Translation Theory & Practice

“Learning a second language doubles life” Jacqueline Bouvier

After I had been living in Spain for some years, I was in London on a visit & talking with friends; I described my Spanish neighbours as peasants, but they said that they couldn’t be! & I realised that ‘peasant’ has only negative connotations in Britain; which goes to show how far removed British society is from it’s rural past.
I recognised that my peasant neighbours taught me more than I ever learned at University. I realised that myself & my fellow graduates had been groomed to live in a society in which someone else does all the work; bred to be middle men, or guaranteed jobs by the government, whilst all the digging, & smelting & chopping & weaving is done by others. The problem with this is that without personal experience, people are reliant on the dictates of scientists & ‘experts’; they lack the information to draw their own conclusions.
For many years I had no access to a library, so that my exposure to Spanish literature was confined to the cheap books published throughout the nineties by publishers such as Anaya, subsidised by the government which aimed to promote literacy. Previously, the subject matter available was limited to a few mouldy religious textbooks & a copy of ‘la Marca’ at the bar. Very few of my older neighbours could read or write. Speech patterns developed over centuries had hardly been influenced by outside changes & language continued to be anchored to the the physical universe.
Now that I write in Spanish I try to imagine how my neighbours would express what I want to say. For example, I myself would have difficulty in explaining why chlorinated water is so unpleasant to drink, whereas a gardener in the municipal park put it like this:
– ¡Aquella agua da mucha sed!
In the words of Fernando Lazaro “Solo podemos pensar con el lenguaje”; & it is the process of mastering the Spanish language that helps me to clarify my thoughts & impressions. I take Lazaros’ assertion that we can only think with language to further signify that clarity of expression enables us to think clearly.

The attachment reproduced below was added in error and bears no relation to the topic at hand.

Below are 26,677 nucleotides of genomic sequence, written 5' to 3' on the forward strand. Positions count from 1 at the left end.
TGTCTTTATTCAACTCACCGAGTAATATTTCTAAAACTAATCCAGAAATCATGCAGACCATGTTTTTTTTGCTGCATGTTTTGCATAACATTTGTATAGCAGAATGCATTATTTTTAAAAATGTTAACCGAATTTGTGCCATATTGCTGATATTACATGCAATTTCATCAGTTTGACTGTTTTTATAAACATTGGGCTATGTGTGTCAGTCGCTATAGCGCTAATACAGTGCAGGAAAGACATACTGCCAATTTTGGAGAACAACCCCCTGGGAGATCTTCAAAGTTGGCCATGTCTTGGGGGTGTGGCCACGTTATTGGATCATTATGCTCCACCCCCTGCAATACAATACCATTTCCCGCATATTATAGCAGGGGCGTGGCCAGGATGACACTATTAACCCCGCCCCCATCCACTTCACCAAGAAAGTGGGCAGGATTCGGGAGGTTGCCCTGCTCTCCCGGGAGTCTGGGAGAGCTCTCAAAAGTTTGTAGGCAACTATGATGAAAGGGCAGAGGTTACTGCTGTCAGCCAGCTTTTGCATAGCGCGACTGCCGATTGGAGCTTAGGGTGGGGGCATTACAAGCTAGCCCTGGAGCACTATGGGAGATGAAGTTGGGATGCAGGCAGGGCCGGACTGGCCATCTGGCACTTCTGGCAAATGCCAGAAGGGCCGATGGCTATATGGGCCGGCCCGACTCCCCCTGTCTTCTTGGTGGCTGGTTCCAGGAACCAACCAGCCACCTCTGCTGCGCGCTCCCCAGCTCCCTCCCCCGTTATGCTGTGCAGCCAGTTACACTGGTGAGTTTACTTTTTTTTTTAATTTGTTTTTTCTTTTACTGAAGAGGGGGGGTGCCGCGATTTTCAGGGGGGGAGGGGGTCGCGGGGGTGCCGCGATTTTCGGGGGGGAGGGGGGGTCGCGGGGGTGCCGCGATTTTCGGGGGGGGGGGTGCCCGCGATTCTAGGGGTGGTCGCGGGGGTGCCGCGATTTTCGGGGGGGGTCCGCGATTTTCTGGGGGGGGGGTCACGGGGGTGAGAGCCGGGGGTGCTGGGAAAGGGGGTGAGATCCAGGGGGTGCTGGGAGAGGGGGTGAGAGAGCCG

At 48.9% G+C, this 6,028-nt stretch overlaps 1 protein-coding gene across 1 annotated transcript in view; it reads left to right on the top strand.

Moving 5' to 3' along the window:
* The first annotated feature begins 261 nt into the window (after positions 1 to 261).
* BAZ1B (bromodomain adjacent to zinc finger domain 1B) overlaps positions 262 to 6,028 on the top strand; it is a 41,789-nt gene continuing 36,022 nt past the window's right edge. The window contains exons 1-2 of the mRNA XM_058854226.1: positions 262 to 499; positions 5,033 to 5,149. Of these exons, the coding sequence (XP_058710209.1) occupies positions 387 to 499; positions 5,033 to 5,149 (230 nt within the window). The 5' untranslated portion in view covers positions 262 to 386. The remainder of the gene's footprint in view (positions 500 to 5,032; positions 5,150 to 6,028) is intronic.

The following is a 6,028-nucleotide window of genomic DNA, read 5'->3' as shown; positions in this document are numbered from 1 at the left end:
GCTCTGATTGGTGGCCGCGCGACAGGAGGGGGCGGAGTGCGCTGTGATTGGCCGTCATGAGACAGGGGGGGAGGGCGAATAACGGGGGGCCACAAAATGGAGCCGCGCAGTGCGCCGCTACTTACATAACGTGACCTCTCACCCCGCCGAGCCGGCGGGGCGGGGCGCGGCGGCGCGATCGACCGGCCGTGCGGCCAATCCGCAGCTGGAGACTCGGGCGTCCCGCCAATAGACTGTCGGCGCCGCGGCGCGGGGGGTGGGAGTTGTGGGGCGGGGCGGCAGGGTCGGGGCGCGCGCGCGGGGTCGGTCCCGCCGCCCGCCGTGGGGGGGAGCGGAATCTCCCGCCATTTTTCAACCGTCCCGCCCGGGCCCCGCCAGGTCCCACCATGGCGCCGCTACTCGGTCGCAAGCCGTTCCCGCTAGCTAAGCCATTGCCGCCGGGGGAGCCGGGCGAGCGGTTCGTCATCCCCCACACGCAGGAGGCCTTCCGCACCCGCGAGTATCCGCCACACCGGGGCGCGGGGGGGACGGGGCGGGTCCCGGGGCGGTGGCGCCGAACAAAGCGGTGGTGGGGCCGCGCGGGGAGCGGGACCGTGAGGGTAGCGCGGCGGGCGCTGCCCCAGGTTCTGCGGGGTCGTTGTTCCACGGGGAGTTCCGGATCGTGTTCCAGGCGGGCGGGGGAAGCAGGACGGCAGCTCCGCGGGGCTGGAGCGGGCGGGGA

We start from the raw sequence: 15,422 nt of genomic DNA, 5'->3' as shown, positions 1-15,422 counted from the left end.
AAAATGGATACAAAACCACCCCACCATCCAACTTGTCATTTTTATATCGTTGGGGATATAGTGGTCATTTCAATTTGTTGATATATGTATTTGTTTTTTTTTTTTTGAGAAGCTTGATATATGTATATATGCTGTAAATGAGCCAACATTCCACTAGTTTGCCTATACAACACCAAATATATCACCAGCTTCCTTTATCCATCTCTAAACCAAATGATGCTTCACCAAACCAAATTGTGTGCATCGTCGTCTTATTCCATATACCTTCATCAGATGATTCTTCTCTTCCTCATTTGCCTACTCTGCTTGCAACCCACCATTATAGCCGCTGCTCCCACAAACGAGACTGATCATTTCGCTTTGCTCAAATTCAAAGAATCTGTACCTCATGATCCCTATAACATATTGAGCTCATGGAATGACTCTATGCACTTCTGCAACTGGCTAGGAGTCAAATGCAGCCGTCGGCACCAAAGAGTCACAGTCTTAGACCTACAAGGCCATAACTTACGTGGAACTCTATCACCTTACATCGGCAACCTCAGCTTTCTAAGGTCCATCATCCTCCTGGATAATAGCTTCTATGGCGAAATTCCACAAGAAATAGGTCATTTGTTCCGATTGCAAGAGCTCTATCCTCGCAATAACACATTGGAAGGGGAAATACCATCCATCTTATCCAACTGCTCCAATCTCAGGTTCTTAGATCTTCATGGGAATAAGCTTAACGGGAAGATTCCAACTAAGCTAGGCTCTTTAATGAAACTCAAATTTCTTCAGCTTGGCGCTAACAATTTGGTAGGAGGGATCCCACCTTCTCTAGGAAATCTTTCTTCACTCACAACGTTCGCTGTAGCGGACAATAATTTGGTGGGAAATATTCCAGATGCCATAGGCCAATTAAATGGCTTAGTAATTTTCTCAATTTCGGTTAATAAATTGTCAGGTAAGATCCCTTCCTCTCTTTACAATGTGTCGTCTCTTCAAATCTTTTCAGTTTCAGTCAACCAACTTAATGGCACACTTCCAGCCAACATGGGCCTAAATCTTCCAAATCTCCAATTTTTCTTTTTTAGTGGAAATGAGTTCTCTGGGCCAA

Having spent some time in the linguistics section at the UCL library I was struck by how badly linguists express themselves. I get the impression that, in trying to break language down to its component parts, they have thrown the baby out with the bath water & produced a code which can only be understood by their fellow academics. I suspect that this is because language is so closely linked to its meaning that it cannot be studied for itself. I believe that the mind assimilates language when it is trying to understand something THROUGH that language; & that literature does not only teach us language, but also thought.
At the end of my aural exam at the Cervantes Institute last May I was encouraged by one of the examiners to take a teaching module in Spanish rather than continuing into Translation. I enjoyed the course, but felt that my inadequacies as a non-native would be an impediment to effective teaching.
I am an enthusiastic reader of Spanish literature, especially the realists; I love the way that the Madrid that Fortunata walked through, or the streets in ‘La Dama Errante’ can still be plotted on a map. I have a pet project to organise a literary tour through the streets of Madrid, as is done in Dublin (following the inebriated steps of Leopold Bloom); but my more immediate aim is to finish “La Tesis de Enri” part of which I have temporarily posted on my wordpress site for you to see, strictly as a work in progress.
I see my specialist subjects as Marine & Agriculture, in both of which I have an interest & some experience. I was farming for the last ten years before coming away from Spain
My wordpress blog is predominately visual; however as I was influenced by the artists Marcel Broodthaers & Laurence Weiner whilst working at Art Monthly in the 1980’s, both of whom were instrumental in the inclusion of language as a visual element in art at that time, my work since then has been continuously word inspired. The edacta project, a publishing enterprise in which three Artists Books were produced in three different languages; also included a self scrolling reproduction of the MallarmÈ poem “Un Coup de DÈs” reproducing the original format envisaged by the poet.
I recently attended the Sebald lecture at Kings Place which was given by the poet Sean O’Brien, I was interested to learn that he worked from ‘literals’, from languages that he doesn´t speak; my position is quite different in that I am only inspired by other languages, if I stick to English I only write middle-class guff.
My overwhelming motive for continuing my studies is to break away from the ‘plateau’ on which I find myself & learn to write in Spanish as well as a native speaker; my preference for UCL is due to the incomparable library in which I could study the Spanish language, not it’s ‘nocio-funcional’ cousin.
(for copies of this, & CLTA essay, please see postconsumerist.wordpress.com)

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